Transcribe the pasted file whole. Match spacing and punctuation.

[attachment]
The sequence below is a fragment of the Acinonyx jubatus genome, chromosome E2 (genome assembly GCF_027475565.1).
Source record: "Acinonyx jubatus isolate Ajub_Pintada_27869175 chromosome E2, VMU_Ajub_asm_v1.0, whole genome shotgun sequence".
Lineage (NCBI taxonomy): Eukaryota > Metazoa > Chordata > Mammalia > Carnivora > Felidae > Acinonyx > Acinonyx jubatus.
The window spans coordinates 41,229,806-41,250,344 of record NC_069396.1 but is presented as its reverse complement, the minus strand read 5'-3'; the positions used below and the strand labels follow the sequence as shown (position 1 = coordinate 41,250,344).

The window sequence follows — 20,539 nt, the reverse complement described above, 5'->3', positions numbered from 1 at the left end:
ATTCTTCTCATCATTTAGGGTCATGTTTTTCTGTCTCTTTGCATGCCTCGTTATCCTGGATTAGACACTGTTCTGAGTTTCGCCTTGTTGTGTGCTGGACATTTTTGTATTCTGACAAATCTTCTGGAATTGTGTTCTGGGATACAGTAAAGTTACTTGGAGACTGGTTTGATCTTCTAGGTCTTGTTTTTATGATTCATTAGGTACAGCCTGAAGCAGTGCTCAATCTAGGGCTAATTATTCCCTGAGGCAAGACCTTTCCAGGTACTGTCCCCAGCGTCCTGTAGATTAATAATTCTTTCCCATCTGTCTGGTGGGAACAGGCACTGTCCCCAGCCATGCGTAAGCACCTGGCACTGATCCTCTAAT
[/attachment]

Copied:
The sequence below is a fragment of the Acinonyx jubatus genome, chromosome E2 (genome assembly GCF_027475565.1).
Source record: "Acinonyx jubatus isolate Ajub_Pintada_27869175 chromosome E2, VMU_Ajub_asm_v1.0, whole genome shotgun sequence".
Lineage (NCBI taxonomy): Eukaryota > Metazoa > Chordata > Mammalia > Carnivora > Felidae > Acinonyx > Acinonyx jubatus.
The window spans coordinates 41,229,806-41,250,344 of record NC_069396.1 but is presented as its reverse complement, the minus strand read 5'-3'; the positions used below and the strand labels follow the sequence as shown (position 1 = coordinate 41,250,344).

The window sequence follows — 20,539 nt, the reverse complement described above, 5'->3', positions numbered from 1 at the left end:
ATTCTTCTCATCATTTAGGGTCATGTTTTTCTGTCTCTTTGCATGCCTCGTTATCCTGGATTAGACACTGTTCTGAGTTTCGCCTTGTTGTGTGCTGGACATTTTTGTATTCTGACAAATCTTCTGGAATTGTGTTCTGGGATACAGTAAAGTTACTTGGAGACTGGTTTGATCTTCTAGGTCTTGTTTTTATGATTCATTAGGTACAGCCTGAAGCAGTGCTCAATCTAGGGCTAATTATTCCCTGAGGCAAGACCTTTCCAGGTACTGTCCCCAGCGTCCTGTAGATTAATAATTCTTTCCCATCTGTCTGGTGGGAACAGGCACTGTCCCCAGCCATGCGTAAGCACCTGGCACTGATCCTCTAAT